The Market Today

Coronavirus Fears Continue to Spread Through Global Markets

by Craig Dismuke, Dudley Carter


Coronavirus Weighs Heavily on Markets: The Coronavirus has rapidly become a major concern for global health experts and the financial markets.  With the Chinese stock market closed for the Lunar New Year holiday, we have not seen the direct impact on Chinese equities, other than a 3.1% drop on the final day of trading before the holiday and a 1.7% drop in the week prior (4.8% decline cumulatively). Stock markets which remain open, however, have begun to reflect the concern, particularly coming into this week. Japan’s Nikkei 225 is down 3.1% over the past week, including a 2.0% drop overnight.  The S&P 500 capitulated on Friday, falling 0.9%, and is poised to fall more sharply this morning. Dow futures point to U.S. equities opening Monday down 1.8%.  After falling 14 bps last week, the 10-year Treasury yield is down another 8 bps to 1.60% in overnight activity.

Coronavirus Growth Rate Well Above SARs Growth Rate: Coming into today’s trading session, there are now over 2,800 confirmed cases including 81 deaths and five confirmed cases in the U.S.  Official data from China’s National Health Commission show the rate of confirmed cases growing close to 30% per day. If this rate continues, the number of infected persons will exceed the SARs pandemic by Friday.  In fact, confirmed SARs cases grew closer to a rate of 6% per day for the first two months.  To illustrate the difference, with SARs it took thirteen days to go from 1,300 infected persons to 2,800.  With the Coronavirus, it took two days.  The longer incubation period for Coronavirus (7 to 14 days versus 2 to 7 days for SARs) is particularly worrisome now that officials have confirmed that the virus 1) can be transmitted from person to person and 2) can be transmitted when a person is asymptomatic.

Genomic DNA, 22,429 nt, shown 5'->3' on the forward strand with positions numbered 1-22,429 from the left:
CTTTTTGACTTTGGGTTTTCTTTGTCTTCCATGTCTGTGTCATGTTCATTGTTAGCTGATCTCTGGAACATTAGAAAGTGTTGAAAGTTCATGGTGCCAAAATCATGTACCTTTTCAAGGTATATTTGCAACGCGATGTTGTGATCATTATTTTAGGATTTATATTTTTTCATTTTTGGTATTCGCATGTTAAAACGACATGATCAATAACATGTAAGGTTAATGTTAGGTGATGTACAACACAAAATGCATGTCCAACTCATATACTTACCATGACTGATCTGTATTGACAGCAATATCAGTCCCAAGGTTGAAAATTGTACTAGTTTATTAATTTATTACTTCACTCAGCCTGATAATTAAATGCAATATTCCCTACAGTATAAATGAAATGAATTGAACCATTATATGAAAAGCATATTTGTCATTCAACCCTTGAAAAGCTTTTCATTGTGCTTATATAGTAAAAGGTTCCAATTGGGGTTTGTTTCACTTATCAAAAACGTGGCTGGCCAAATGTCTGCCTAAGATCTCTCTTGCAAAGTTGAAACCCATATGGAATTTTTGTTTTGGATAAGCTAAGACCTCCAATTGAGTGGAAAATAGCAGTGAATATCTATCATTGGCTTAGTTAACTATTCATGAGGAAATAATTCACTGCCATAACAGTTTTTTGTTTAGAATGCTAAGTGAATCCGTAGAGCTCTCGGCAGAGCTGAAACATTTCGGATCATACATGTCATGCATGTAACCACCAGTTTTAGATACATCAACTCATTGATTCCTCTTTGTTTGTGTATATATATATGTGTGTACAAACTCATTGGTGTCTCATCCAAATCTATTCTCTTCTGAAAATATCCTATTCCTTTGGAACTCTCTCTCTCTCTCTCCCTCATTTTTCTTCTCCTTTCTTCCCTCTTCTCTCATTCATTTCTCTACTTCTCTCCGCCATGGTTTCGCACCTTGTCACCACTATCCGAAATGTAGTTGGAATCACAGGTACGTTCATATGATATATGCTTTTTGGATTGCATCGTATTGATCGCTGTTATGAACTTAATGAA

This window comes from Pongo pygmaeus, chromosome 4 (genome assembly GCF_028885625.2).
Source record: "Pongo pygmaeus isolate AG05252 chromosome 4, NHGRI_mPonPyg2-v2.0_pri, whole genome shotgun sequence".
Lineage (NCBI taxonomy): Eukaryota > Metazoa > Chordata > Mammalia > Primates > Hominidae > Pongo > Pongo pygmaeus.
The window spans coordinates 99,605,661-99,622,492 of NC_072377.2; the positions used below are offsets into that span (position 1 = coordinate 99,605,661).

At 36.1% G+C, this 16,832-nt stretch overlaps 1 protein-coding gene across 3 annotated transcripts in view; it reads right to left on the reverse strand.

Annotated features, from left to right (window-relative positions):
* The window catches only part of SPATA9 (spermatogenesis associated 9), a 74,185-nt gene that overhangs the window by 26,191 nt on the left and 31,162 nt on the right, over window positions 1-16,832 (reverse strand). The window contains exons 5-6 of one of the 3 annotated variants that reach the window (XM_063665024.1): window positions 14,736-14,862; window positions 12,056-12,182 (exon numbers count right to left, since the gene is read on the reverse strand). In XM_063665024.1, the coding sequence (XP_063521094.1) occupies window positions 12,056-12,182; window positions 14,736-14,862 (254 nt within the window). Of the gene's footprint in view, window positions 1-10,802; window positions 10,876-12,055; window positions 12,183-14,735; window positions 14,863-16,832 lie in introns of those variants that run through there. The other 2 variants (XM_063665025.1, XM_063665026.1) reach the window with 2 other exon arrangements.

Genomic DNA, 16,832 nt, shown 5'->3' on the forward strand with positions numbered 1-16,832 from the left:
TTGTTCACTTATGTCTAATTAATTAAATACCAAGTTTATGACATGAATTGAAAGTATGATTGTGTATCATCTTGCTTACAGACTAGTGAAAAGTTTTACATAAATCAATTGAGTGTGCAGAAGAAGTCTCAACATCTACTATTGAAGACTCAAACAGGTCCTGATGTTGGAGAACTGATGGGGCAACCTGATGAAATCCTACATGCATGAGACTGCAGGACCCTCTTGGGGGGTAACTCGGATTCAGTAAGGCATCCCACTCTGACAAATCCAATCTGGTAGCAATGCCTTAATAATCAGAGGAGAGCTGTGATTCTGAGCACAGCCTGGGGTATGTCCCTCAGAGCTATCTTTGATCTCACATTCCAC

Economic Impact Likely to Be Regional, Presuming Virus Is Contained: From an economic perspective, we expect some Asian countries to be hit dramatically by the outbreak.  The SARs experience showed a substantial plunge in retail sales in China, and the overall growth rate slowing for one quarter in 2Q03.  However, the economy continued to expand.  Countries dependent on Chinese demand were harder hit.  As an example, Singapore, heavily dependent on Asian tourism, saw Asian tourist arrivals drop 81% in April and May of 2003 leading to one quarter of economic contraction.  Today, Singapore is even more heavily dependent on Chinese tourists, specifically.  With the outbreak occurring at one of the busiest periods of travel for Chinese, the impact to surrounding countries is likely to be quite damaging.  The U.S. economy, however, saw very little impact from SARs other than an arguable tightening of financial conditions amidst all of the market volatility.  Presuming the virus is contained and the growth rate slows, we expect the U.S. economy to be mostly insulated from the spillover of weakness in Asia.